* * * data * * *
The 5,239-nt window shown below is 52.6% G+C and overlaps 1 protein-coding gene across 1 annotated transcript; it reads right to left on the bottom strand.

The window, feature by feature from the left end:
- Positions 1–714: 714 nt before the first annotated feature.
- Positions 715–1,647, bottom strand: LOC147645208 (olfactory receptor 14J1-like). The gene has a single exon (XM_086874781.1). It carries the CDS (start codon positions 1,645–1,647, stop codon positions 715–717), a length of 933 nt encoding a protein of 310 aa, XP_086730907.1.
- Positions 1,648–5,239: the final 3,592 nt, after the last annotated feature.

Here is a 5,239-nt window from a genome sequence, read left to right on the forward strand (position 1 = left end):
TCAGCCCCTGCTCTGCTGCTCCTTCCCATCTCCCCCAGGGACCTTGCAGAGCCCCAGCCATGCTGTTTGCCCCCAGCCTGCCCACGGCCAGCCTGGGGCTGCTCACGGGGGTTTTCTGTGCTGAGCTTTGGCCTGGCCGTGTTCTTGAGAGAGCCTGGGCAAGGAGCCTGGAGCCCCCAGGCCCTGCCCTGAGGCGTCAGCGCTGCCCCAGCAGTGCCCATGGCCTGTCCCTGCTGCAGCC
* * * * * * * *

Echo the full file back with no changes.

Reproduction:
The 5,239-nt window shown below is 52.6% G+C and overlaps 1 protein-coding gene across 1 annotated transcript; it reads right to left on the bottom strand.

The window, feature by feature from the left end:
- Positions 1–714: 714 nt before the first annotated feature.
- Positions 715–1,647, bottom strand: LOC147645208 (olfactory receptor 14J1-like). The gene has a single exon (XM_086874781.1). It carries the CDS (start codon positions 1,645–1,647, stop codon positions 715–717), a length of 933 nt encoding a protein of 310 aa, XP_086730907.1.
- Positions 1,648–5,239: the final 3,592 nt, after the last annotated feature.

Here is a 5,239-nt window from a genome sequence, read left to right on the forward strand (position 1 = left end):
TCAGCCCCTGCTCTGCTGCTCCTTCCCATCTCCCCCAGGGACCTTGCAGAGCCCCAGCCATGCTGTTTGCCCCCAGCCTGCCCACGGCCAGCCTGGGGCTGCTCACGGGGGTTTTCTGTGCTGAGCTTTGGCCTGGCCGTGTTCTTGAGAGAGCCTGGGCAAGGAGCCTGGAGCCCCCAGGCCCTGCCCTGAGGCGTCAGCGCTGCCCCAGCAGTGCCCATGGCCTGTCCCTGCTGCAGCC